Ever wondered where our taxpayer dollars go? Our government funds a lot of research, some of which can be viewed in websites like PubMed from the National Institute of Health (NIH). The National Science Foundation (NSF) has no similar portal that allows taxpayers to see findings that result from its funding. The researchers and more practice-oriented organizations that receive funding may create project websites to share their findings. That’s great, but what happens to the website when the funding runs out? Journal publications certainly live on, but the context of a project’s body of work can get lost once funding ends.
Some people create standalone websites for their projects, or project web pages on their organization’s website. Others only have a project presence through their conference presentations and body of publications. But, there are also those who leverage the enduring presence of websites that aggregate and curate topical content. While a project is active (aka funded), it has a presence within someone else’s web ecosystem. After a project closes up shop and moves on, their resources are annotated and organized in an enduring knowledge base.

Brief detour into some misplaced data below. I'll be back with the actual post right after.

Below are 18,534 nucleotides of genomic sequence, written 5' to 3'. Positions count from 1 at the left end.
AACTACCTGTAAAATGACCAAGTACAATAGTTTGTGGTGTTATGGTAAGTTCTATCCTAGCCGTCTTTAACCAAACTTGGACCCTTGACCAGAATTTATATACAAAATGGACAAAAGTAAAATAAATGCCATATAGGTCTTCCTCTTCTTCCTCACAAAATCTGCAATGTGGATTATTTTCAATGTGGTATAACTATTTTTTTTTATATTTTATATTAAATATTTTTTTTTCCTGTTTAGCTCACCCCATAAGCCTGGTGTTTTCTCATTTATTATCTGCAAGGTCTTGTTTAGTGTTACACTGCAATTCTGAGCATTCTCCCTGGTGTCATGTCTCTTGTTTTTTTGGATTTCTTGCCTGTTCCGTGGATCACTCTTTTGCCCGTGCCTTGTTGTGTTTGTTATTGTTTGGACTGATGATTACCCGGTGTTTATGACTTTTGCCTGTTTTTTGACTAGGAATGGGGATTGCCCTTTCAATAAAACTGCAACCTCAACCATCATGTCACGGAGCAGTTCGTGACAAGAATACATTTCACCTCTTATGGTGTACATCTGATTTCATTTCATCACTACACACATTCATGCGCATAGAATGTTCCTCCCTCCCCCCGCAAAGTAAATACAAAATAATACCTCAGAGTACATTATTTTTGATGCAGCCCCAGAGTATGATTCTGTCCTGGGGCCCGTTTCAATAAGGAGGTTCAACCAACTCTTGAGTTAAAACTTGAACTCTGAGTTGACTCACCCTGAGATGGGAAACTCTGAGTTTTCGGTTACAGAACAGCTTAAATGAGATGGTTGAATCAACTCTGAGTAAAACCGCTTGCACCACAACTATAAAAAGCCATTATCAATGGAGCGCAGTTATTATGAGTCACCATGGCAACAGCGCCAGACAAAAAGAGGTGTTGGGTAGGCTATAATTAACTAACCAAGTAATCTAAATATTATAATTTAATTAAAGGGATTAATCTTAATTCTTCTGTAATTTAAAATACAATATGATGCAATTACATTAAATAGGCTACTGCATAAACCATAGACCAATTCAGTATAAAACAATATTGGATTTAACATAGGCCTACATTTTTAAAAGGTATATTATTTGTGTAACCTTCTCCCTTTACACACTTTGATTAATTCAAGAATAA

Many federally funded programs have their own (mega) websites that support their research and practitioner communities. They are aligned by funding program and primarily serve their own grantees. They can be a treasure trove for those in the know.
A variant to this model can be found in the Women in STEM Knowledge Center (www.wskc.org) powered by WEPAN, a non-profit professional association that works to advance women in STEM. Using the WSKC’s “Connected Advocates” program,(www.wskc.org/connected-advocates), projects can showcase their current activities and leverage the audience who already show up for this topic. The WSKC Resource library (www.wskc.org/resources) uses a multi-level custom taxonomy (a hierarchy of keywords) to organize and integrate publications and web resources into an enduring repository.
Research is a terrible thing to waste if it is not findable by people who care.